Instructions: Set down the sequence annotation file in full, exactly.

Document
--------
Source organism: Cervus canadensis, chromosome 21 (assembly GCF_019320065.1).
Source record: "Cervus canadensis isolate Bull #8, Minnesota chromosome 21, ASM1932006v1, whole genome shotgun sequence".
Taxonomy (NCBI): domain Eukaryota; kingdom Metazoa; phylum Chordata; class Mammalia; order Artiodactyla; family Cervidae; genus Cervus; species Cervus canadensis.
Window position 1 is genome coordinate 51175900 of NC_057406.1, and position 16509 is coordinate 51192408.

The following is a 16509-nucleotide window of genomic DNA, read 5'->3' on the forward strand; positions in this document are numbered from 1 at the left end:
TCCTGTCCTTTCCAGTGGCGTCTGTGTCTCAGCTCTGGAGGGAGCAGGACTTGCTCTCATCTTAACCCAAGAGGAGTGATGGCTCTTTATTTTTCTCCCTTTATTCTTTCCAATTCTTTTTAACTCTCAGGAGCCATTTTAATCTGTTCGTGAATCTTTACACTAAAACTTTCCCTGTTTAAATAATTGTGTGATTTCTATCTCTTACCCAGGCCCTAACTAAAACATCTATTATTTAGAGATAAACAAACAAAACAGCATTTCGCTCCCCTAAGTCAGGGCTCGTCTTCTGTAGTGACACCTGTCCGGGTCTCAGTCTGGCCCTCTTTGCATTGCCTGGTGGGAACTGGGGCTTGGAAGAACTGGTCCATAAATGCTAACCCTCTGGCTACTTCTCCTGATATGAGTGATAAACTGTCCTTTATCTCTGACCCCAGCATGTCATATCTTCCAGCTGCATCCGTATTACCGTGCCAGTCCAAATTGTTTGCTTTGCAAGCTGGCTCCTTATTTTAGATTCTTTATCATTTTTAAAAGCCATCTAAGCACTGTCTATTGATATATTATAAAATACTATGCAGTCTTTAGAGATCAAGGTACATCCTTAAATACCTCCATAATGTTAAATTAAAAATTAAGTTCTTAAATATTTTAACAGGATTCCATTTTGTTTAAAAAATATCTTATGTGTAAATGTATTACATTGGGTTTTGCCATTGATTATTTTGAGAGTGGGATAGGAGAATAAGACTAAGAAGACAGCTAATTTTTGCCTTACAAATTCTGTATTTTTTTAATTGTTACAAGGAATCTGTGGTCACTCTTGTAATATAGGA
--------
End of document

Source organism: Cervus canadensis, chromosome 21 (assembly GCF_019320065.1).
Source record: "Cervus canadensis isolate Bull #8, Minnesota chromosome 21, ASM1932006v1, whole genome shotgun sequence".
Taxonomy (NCBI): domain Eukaryota; kingdom Metazoa; phylum Chordata; class Mammalia; order Artiodactyla; family Cervidae; genus Cervus; species Cervus canadensis.
Window position 1 is genome coordinate 51175900 of NC_057406.1, and position 16509 is coordinate 51192408.

The following is a 16509-nucleotide window of genomic DNA, read 5'->3' on the forward strand; positions in this document are numbered from 1 at the left end:
TCCTGTCCTTTCCAGTGGCGTCTGTGTCTCAGCTCTGGAGGGAGCAGGACTTGCTCTCATCTTAACCCAAGAGGAGTGATGGCTCTTTATTTTTCTCCCTTTATTCTTTCCAATTCTTTTTAACTCTCAGGAGCCATTTTAATCTGTTCGTGAATCTTTACACTAAAACTTTCCCTGTTTAAATAATTGTGTGATTTCTATCTCTTACCCAGGCCCTAACTAAAACATCTATTATTTAGAGATAAACAAACAAAACAGCATTTCGCTCCCCTAAGTCAGGGCTCGTCTTCTGTAGTGACACCTGTCCGGGTCTCAGTCTGGCCCTCTTTGCATTGCCTGGTGGGAACTGGGGCTTGGAAGAACTGGTCCATAAATGCTAACCCTCTGGCTACTTCTCCTGATATGAGTGATAAACTGTCCTTTATCTCTGACCCCAGCATGTCATATCTTCCAGCTGCATCCGTATTACCGTGCCAGTCCAAATTGTTTGCTTTGCAAGCTGGCTCCTTATTTTAGATTCTTTATCATTTTTAAAAGCCATCTAAGCACTGTCTATTGATATATTATAAAATACTATGCAGTCTTTAGAGATCAAGGTACATCCTTAAATACCTCCATAATGTTAAATTAAAAATTAAGTTCTTAAATATTTTAACAGGATTCCATTTTGTTTAAAAAATATCTTATGTGTAAATGTATTACATTGGGTTTTGCCATTGATTATTTTGAGAGTGGGATAGGAGAATAAGACTAAGAAGACAGCTAATTTTTGCCTTACAAATTCTGTATTTTTTTAATTGTTACAAGGAATCTGTGGTCACTCTTGTAATATAGGA